Completion: May 2012
Total floor area: 3,300 sqm
Photographs: Courtesy of Davide Macullo Architects

   

Courtesy of Davide Macullo Architects

Background
The new Jansen Campus lies in the village of Oberriet, in the Rhine valley, one of the most industrialised areas of Switzerland. The company is currently run by a dynamic young team and though in existence for almost a hundred years, the last ten years have seen a particularly rapid expansion into international markets. The motivation behind the construction of the new building has been to create a space that would have a positive and productive effect on the creativity of the executives, researchers and employees of the company.

Courtesy of Davide Macullo Architects

Throughout all the phases of design and construction, there has been an underlying and continuous concern in investing in human. This innovative social approach has been consistently supported throughout the project by the company and the challenge to deliver such a building has been met with great satisfaction by all involved. The project is the result of a genuine collaboration between Jansen and the design team. Having worked with architects for many years, developing and tailoring solutions, the clients have a great appreciation of architecture and were keen to apply their experience and expertise to finding solutions for their new building.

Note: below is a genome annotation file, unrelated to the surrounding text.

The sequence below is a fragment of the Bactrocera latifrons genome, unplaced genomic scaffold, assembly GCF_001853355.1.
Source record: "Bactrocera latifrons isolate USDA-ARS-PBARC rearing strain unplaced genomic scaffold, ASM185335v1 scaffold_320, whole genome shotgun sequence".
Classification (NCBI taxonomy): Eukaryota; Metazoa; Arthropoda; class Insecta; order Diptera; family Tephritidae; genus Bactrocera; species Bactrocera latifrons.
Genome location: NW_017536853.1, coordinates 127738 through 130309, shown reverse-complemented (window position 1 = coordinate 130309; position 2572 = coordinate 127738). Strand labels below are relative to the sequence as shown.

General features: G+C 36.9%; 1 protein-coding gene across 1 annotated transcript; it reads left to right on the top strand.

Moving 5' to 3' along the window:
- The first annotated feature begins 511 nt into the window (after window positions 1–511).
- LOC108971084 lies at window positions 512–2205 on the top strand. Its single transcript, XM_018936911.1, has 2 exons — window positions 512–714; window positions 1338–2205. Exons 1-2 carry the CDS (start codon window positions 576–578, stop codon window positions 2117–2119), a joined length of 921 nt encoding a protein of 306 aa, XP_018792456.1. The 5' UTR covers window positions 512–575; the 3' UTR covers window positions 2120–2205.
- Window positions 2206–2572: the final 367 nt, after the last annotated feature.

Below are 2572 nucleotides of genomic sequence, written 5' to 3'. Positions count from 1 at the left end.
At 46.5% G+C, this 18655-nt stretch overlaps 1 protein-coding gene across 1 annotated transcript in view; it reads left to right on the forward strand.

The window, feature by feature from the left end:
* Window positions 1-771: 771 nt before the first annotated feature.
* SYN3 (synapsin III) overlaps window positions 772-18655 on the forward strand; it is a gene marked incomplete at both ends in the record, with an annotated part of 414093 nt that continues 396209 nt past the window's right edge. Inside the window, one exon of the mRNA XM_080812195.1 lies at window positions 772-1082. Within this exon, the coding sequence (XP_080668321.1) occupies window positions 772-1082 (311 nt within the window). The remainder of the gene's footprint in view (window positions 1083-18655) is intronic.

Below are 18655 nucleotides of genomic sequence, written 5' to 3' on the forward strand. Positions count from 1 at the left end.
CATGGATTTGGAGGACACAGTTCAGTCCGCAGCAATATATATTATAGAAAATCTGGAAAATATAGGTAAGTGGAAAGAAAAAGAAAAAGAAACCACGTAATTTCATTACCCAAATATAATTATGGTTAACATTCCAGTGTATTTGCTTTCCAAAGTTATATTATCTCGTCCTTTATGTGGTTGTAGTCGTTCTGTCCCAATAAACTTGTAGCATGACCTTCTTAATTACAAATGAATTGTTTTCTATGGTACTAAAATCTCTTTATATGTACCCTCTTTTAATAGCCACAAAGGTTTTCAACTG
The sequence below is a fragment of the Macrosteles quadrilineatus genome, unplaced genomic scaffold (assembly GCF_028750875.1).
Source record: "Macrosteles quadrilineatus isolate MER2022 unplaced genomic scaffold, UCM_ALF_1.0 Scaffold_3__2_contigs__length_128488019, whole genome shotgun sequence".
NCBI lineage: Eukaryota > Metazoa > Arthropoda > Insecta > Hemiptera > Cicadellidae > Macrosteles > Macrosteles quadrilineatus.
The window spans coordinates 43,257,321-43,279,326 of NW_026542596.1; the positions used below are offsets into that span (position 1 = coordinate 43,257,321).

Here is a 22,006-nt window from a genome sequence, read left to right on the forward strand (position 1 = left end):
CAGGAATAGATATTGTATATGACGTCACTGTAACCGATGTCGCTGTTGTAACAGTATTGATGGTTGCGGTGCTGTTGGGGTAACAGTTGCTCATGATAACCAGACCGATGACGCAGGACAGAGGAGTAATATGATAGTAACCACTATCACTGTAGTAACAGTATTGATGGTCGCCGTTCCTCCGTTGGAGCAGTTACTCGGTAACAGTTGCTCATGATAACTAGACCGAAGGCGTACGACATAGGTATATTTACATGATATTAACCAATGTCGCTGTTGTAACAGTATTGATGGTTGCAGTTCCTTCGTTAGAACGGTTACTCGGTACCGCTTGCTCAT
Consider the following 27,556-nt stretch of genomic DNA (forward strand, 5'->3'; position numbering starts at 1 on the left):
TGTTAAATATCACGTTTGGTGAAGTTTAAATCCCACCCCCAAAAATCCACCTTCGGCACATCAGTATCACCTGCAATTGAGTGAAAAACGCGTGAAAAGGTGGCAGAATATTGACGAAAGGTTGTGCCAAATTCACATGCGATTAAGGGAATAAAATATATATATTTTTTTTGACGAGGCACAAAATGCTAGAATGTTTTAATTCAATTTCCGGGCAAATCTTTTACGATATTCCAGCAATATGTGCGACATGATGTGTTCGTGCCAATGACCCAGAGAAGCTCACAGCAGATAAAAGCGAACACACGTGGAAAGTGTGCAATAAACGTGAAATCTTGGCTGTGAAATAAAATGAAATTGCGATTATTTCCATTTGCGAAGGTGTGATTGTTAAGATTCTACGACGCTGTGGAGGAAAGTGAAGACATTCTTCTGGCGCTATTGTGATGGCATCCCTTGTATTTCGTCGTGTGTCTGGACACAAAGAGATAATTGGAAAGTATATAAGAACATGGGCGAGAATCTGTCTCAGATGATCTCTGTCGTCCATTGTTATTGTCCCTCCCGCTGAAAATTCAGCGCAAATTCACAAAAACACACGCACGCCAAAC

Courtesy of Davide Macullo Architects

The new building was preceded by sort of mini urbanisation of the Jansen site, resulting from the necessary expansion of existing industrial structures and which then allowed for the creation of spaces on a human scale within the existing fabric. This has led to the formation of a series of spaces that evoke the atmosphere of public squares. Given the site’s potential for further development, the project has adopted the name ‘CAMPUS- Campus für Innovation und Technik’ – evoking a place of production, sharing, learning and research.

The project began three years ago with a concept design and has become a reality that has taken on regional importance, representative of genuine Swiss quality, design, craftsmanship, construction and economy. Jansen is committed to the sustainable management of its production and logistics and in keeping with the company’s ethic and technical excellence in this field, the building meets the exacting Minergie standards, with efficient energy use and the reduction of environmental pollution ensuring the enhanced quality of life for the users of the building and a competitiveness in maintenance costs. The building for example uses ground water for the heating and cooling and runs on a heat recovery system, drawing attention to the company’s experience in energy efficiency and production of photovoltaic elements.